Please join us in welcoming Charles Stankievech, recipient of the Audain Distinguished Artist-in-Residence Program for Spring/Summer 2016.
The Audain Distinguished Artist-in-Residence Program, established in 2013, is generously funded by Michael Audain. The Residency’s mandate is to bring renowned contemporary artists to Vancouver, to create curriculum specific to each individual visiting artist, and to support the creation of new works. The Program provides support for two artists per year to live and work in Vancouver for a three-month period.
Charles Stankievech is an artist whose research has explored the notion of “fieldwork” in the embedded landscape, the military industrial complex, and geopolitics. His diverse body of work has been shown internationally at institutions including the Louisiana Museum of Modern Art, Copenhagen; Palais de Tokyo, Paris; Haus der Kulturen der Welt, Berlin; Thyssen-Bornemisza Art Contemporary, Vienna; MASS MoCA; Musée d’art contemporain de Montréal; Canadian Centre for Architecture, Montreal; and the Venice and SITE Santa Fe Biennales, among others.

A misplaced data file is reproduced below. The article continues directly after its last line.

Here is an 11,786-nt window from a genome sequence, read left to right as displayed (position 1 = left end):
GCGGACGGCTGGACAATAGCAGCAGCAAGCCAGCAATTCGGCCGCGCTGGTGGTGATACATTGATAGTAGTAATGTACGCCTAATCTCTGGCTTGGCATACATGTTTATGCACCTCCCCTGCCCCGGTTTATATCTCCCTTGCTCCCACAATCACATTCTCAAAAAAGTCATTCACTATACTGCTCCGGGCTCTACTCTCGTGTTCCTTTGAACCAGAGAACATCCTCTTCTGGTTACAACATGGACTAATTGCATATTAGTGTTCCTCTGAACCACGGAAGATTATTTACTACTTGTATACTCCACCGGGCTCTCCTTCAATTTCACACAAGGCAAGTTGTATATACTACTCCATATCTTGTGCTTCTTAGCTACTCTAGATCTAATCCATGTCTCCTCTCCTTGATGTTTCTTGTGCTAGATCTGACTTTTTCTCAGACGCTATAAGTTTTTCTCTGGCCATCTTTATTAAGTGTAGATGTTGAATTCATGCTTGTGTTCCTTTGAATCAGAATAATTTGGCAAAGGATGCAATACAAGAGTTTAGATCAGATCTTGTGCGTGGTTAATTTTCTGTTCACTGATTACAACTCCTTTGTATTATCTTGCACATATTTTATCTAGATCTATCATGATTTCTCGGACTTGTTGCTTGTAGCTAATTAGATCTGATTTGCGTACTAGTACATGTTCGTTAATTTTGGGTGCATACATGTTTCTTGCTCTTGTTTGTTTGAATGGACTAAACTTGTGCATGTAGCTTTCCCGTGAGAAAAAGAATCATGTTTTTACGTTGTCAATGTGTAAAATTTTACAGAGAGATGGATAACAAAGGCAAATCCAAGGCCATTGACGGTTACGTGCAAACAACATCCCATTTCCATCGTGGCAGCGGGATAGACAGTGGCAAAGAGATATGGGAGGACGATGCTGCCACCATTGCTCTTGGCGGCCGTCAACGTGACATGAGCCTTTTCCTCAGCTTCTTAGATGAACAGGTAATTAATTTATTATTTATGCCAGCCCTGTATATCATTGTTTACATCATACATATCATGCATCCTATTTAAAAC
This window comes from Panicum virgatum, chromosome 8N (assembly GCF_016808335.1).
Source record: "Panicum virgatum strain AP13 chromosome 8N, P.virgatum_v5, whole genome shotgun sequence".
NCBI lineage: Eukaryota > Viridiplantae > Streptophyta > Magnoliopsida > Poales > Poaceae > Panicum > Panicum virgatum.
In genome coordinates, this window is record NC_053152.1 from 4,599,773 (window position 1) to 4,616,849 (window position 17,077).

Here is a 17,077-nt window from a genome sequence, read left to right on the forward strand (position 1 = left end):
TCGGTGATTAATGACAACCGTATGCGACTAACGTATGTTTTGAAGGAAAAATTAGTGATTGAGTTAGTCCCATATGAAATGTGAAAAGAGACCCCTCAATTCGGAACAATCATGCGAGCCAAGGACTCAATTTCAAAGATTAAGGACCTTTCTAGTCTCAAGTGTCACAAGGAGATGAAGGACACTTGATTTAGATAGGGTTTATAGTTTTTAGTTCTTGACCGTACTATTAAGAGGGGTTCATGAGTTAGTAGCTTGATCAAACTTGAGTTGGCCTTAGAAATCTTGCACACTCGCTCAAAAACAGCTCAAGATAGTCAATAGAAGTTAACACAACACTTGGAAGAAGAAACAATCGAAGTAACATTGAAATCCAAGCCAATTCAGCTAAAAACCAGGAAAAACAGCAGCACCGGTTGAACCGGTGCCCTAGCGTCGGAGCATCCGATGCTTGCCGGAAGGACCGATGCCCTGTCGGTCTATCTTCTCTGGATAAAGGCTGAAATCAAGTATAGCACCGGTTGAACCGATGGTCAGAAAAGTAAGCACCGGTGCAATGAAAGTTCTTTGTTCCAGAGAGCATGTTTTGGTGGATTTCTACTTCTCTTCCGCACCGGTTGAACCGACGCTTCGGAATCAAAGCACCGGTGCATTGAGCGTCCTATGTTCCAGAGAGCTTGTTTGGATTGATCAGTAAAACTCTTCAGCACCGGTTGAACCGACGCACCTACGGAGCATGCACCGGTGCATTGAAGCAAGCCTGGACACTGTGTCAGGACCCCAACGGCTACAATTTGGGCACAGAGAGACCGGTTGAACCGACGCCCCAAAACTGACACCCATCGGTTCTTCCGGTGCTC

Stankievech has lectured at the 8th Berlin Biennale and his writing has been published by Sternberg, eflux Journal, MIT Press and Princeton Architectural Press. He has participated in such residencies as The Banff Centre, Marfa Fieldwork, Atlantic Centre for the Arts, Museumsquartier Vienna, and the Canadian Military. His curatorial projects include and both critically acclaimed as the top Canadian exhibitions of 2010 and 2014 respectively. In 2015 he won the OAAG award for best solo exhibition. He is an editor of out of London, and since 2011, has been the co-Director of the art and theory press in Berlin. In 2007 he was a founding faculty member of the Yukon School of Visual Arts in Dawson City, Canada,-—a partnership with the indigenous sovereign nation of Tr'ondëk Hwëch'in. Stankievech lives and works in Toronto where he is currently Director of Visual Studies in the Faculty of Architecture, Landscape and Design at the University of Toronto.
The Interroun (in CounterIntelligence), Installation, 2014 | Charles Stankievech
Courtesy Charles Stankievech and Justina M. Barnicke Gallery. Photo | Toni Hafkenscheid